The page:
To Be Free of Time: The Millions Interviews Samantha Harvey

Sleep is forever mysterious and mundane, necessary and difficult: endless fodder for writers and artists. In The Shapeless Unease, Samantha Harvey’s mesmerizing new book, she captures what W.B. Yeats calls “the moment of contemplation, the moment when we are both asleep and awake”—in its most melancholy and purgatorial senses.

Harvey moves swiftly and skillfully between narrative modes in the book, between past and present, ghost and real, doctor’s office and bedroom at night. She’s a philosophical writer; although this memoir is focused on her “year of not sleeping,” her experiences reverberate through her entire existence: “My life, all life, opens out in accelerated footage of growth. It doesn’t feel like it could ever stop, and that’s the trick of life—it seems so abundant, and even while we’re watching it die all around us it’s whispering in our ears sweet-nothings of plenitude.”

Her most recent novel is The Western Wind; her other novels include Dear Thief, All Is Song, and The Wilderness, which won the Betty Trask Prize. A senior lecturer at Bath Spa University, her fiction has appeared in Granta and on BBC Radio 4. She lives in Bath, England.

We spoke about the struggle of insomnia, the salvific power of writing, and the wildness of night.

The Millions: Early in the book you reference the medieval Ars moriendi, The Art of Dying: “the deathbed of a man is crowded with them, saints and demons, each vying for his soul.” The mysterious, supernatural world of night feels apt for religious reference—I think of the metaphorical lines from St. John of the Cross: “One dark night, / filled with love’s urgent longing / —ah, the sheer grace!— / I went out unseen, / my house being now all stilled.” What compels you toward those religious and spiritual themes in the early pages of the book, while in bed, “with the light out, here they come, all of them, the holy and the horrifying; here they are”?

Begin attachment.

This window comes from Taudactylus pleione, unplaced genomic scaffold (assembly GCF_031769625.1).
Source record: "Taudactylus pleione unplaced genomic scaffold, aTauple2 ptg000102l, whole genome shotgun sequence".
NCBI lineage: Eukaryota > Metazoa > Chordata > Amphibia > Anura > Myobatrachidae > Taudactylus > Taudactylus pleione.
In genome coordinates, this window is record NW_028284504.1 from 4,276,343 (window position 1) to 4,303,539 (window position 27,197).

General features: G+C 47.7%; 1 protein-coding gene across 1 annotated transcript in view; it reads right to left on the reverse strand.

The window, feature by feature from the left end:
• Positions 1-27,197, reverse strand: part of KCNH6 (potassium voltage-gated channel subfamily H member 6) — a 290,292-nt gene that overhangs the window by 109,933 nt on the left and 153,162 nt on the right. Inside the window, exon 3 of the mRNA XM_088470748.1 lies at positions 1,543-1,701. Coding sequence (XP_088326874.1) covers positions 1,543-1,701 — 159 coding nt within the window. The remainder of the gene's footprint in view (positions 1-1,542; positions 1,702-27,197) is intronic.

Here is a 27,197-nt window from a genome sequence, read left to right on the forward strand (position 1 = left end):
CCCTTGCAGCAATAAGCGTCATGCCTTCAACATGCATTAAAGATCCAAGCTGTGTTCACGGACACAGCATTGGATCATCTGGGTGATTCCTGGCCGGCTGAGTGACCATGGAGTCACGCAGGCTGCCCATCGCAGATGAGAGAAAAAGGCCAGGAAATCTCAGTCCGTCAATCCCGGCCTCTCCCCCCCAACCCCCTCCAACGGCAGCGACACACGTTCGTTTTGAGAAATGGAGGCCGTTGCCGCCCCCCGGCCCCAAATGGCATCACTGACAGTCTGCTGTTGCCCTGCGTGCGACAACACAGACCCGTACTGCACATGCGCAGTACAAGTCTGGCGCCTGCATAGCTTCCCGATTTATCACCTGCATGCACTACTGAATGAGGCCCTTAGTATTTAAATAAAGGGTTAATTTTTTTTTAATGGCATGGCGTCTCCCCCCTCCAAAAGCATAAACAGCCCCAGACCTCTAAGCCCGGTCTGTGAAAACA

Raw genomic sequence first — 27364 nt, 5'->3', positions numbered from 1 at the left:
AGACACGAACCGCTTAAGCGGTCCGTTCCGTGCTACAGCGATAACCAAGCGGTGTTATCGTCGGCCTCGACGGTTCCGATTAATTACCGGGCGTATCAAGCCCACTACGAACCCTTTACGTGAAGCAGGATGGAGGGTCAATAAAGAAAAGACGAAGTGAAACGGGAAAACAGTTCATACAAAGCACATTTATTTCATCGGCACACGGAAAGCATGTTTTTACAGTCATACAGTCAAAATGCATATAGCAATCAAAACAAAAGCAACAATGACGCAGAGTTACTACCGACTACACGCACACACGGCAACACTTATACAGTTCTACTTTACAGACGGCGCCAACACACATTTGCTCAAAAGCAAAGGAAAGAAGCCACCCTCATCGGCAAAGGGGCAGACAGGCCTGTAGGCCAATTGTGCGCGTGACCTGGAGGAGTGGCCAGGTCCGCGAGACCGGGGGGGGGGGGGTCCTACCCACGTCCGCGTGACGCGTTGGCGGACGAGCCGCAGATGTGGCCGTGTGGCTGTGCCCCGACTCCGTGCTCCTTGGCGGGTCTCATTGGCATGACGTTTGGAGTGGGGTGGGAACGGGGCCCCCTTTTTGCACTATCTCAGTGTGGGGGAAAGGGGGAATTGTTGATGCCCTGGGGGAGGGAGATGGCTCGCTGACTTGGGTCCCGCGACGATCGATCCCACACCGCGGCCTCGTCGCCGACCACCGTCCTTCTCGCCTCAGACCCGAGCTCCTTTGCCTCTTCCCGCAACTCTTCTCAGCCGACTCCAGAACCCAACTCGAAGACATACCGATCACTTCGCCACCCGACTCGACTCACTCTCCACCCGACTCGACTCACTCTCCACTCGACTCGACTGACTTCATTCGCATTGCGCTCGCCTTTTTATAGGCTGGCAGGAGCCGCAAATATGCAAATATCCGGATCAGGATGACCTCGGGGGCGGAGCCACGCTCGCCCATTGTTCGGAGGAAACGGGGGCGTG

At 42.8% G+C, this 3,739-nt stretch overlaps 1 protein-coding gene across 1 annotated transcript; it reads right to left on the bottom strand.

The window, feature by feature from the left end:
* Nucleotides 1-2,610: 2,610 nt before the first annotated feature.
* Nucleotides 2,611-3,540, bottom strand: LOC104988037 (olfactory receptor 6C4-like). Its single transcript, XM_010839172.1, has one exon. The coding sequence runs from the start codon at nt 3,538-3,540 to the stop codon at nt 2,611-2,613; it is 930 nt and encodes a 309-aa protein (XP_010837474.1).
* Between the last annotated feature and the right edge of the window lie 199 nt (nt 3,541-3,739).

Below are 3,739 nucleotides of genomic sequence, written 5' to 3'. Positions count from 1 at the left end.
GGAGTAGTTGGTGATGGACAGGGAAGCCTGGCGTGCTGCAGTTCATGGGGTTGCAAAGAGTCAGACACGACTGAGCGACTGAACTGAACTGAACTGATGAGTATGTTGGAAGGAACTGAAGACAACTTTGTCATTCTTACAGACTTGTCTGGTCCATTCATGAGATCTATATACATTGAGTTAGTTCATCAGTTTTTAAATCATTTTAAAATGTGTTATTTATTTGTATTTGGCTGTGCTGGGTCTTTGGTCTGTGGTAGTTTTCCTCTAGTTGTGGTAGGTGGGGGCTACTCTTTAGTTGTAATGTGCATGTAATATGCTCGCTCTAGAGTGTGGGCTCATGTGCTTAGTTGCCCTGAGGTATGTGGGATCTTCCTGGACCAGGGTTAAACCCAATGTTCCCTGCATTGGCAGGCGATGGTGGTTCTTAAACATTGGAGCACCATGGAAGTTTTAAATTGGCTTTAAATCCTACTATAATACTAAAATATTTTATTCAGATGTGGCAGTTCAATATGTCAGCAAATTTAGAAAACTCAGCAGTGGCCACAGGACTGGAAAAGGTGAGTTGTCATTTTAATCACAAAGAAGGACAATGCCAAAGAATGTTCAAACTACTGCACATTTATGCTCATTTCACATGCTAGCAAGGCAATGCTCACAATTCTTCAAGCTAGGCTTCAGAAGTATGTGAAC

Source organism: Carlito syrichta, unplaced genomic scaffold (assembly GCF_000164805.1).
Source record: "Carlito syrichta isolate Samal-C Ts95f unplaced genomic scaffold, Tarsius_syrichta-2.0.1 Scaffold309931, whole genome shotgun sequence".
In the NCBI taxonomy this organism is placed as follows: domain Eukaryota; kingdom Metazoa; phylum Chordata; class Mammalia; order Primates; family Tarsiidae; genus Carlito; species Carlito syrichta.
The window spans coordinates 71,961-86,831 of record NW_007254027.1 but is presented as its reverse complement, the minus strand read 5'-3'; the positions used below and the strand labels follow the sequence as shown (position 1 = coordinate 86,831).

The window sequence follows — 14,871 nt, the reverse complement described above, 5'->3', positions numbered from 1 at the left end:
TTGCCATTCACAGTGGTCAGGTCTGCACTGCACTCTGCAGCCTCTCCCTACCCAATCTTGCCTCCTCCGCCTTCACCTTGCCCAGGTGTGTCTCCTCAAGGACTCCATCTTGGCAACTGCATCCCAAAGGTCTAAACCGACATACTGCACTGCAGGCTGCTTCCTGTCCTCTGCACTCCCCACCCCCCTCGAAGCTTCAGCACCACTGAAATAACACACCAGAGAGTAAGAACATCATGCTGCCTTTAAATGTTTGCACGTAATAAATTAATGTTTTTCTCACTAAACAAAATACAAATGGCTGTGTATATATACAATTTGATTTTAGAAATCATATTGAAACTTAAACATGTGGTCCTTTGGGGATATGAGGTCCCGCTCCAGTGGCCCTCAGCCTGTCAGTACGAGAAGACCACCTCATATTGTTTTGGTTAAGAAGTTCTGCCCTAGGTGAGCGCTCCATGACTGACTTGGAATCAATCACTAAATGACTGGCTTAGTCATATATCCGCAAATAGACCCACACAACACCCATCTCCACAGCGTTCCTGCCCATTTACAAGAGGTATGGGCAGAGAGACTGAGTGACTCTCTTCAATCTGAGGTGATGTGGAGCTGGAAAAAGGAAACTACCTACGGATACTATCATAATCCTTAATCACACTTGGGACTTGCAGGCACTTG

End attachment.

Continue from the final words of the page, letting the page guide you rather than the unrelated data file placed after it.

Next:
Samantha Harvey: Thanks so much, firstly, for your wonderful and challenging questions. It’s interesting that you quote St. John of the Cross, and that lovely first verse, because, as you’ll know, it’s from this poem that we get the phrase dark night of the soul (though it never actually appears in the poem). And that’s a phrase that has often come to me, for obvious reasons.

In the worst months of insomnia, it began to feel that I entered a battle each night between light and dark, trust and fear, calm and panic. The “light,” trusting, faithful part of my human nature would assert, “It’s okay, I will sleep again, if not tonight then soon, there’s nothing to fear,” while the “dark,” terrified part would say, “It’s not alright, you won’t sleep, you’ll go mad, you’ll die of this.”  It would take an enormous effort of will for the “light” part to overcome the “dark”—and it often didn’t succeed. The battle felt biblical in its proportions; I could find no other language that would do it justice.